Not all borrowers are the same. Some are goods borrowers who repay their loans mostly on time. Others do not.
Under typical market operations, the good borrowers get to pay lower rates as compared to the bad ones. This mitigate the risk of default and it discourages too many bad borrowers from borrowing. If everybody pays the same rate, then too many borrowers will likely default. That is happening to the National Higher Education Fund Corporation (PTPTN) in Malaysia, essentially.
PTPTN is having a serious loan recollection problem. As stated earlier, RM22 billion worth of loans have been lent out since 1997 but only 9% of its have been paid back.
Now, here comes something outrageous. PTPTN is waiving loans given to top performing students. The intention is noble and it does provide students with an incentive to perform, provided that they know a waiver is possible.
Unfortunately for PTPTN, good students are likely to be the ones who are good at repaying their loans. I do not have the data to back this up but it is a reasonable assumption to make. Good students excel partly because they have good ethics. They are disciplined given all else the same. Paying back one’s loan is always good ethics. On time repayment requires discipline. Bad students have less discipline and maybe, less ethics as well.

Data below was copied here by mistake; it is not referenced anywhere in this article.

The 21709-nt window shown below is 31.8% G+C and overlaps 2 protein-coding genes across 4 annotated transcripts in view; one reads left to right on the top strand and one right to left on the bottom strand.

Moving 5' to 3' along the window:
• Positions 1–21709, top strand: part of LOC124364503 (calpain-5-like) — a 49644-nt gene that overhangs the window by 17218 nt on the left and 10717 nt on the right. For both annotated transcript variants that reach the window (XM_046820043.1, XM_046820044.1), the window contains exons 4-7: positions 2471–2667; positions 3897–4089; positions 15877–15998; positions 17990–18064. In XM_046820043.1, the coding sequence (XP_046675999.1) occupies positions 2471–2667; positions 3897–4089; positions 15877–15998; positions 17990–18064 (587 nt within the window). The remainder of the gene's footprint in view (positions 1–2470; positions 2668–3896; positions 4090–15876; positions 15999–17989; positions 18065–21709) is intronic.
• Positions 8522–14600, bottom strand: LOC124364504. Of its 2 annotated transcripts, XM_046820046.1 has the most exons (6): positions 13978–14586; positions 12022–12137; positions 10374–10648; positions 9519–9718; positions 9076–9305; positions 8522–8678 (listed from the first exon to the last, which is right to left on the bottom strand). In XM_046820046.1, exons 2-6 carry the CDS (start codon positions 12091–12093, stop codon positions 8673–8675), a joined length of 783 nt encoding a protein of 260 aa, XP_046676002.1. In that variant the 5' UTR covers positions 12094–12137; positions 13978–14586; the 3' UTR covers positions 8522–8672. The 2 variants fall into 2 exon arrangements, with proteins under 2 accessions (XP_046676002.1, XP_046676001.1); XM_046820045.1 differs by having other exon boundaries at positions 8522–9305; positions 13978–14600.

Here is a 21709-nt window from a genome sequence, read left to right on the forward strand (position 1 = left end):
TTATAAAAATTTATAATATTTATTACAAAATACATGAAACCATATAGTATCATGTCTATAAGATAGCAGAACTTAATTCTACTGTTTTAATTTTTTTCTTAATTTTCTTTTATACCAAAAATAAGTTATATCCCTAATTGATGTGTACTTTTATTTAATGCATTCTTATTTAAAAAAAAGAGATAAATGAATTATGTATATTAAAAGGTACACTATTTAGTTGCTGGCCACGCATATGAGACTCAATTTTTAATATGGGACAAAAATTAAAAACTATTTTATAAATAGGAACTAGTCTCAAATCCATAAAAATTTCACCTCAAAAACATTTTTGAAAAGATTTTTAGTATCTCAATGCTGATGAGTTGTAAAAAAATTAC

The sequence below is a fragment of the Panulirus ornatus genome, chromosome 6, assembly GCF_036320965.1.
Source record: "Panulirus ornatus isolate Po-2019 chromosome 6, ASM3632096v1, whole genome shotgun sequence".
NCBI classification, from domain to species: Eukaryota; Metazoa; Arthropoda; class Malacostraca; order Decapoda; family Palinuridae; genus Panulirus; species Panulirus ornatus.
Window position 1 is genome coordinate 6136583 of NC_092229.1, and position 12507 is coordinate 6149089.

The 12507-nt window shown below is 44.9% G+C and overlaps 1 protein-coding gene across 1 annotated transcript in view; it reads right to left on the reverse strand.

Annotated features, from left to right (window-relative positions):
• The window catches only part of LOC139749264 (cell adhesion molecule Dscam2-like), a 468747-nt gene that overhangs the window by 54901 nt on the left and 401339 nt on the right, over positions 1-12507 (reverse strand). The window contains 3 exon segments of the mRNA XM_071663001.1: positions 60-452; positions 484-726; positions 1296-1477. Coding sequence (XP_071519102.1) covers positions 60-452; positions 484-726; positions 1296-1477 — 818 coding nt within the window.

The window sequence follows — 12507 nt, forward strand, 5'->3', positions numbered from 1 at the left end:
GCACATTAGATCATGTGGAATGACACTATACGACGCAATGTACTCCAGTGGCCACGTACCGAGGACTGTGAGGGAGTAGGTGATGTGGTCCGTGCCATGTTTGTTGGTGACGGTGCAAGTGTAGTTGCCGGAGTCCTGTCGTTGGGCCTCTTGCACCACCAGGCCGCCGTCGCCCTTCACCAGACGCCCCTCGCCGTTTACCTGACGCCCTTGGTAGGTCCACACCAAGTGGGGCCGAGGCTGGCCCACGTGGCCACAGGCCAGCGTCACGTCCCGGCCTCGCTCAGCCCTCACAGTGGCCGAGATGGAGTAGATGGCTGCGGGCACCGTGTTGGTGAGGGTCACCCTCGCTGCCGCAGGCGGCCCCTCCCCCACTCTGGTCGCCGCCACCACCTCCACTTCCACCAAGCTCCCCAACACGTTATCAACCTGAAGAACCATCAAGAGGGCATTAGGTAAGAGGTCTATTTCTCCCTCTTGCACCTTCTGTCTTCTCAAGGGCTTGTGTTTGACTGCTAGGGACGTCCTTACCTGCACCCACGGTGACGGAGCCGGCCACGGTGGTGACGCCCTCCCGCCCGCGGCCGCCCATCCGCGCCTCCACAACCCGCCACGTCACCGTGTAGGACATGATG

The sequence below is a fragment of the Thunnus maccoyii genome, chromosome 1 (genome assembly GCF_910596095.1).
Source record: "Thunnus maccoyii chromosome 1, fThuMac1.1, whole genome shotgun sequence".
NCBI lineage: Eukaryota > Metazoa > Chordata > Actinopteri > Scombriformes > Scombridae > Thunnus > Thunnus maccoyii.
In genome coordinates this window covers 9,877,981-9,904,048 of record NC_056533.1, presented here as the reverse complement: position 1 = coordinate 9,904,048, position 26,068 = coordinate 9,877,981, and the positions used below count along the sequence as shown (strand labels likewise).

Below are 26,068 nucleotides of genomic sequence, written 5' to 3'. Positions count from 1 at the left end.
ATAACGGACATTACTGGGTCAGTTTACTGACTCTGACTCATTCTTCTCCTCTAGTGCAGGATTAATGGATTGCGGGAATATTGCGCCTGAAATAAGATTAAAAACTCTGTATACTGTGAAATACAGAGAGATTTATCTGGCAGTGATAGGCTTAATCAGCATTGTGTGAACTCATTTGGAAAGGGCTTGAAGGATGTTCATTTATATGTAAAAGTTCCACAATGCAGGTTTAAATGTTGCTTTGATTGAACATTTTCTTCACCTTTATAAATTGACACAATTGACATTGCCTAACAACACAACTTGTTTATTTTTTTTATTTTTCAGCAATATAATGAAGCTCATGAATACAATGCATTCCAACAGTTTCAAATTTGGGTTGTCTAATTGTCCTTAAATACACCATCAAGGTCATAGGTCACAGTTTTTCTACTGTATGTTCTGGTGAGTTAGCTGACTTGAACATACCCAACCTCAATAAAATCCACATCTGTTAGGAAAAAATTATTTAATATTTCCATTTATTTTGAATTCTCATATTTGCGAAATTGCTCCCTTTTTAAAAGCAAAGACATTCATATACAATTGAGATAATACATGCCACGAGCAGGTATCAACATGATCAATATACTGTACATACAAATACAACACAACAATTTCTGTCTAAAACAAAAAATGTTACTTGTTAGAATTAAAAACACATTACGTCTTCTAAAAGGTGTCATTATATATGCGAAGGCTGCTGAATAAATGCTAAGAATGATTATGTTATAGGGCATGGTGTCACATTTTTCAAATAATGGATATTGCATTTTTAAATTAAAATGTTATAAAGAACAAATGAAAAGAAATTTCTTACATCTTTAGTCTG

At the same time, good results will likely allow good students to land some good jobs with good wages, which makes them all the more capable of paying back their loans. The same might not be true for the bad ones.
So, if the good students are left off the hook to leave PTPTN with bad borrowers only, then PTPTN will exacerbate its situation.
 — TEMERLOH: The National Higher Education Fund Corporation (PTPTN) has written off RM59mil in loans to 2,162 students who obtained Class One Honours from January to July. [PTPTN writes off RM59m loans to top students. The Star. November 24 2010]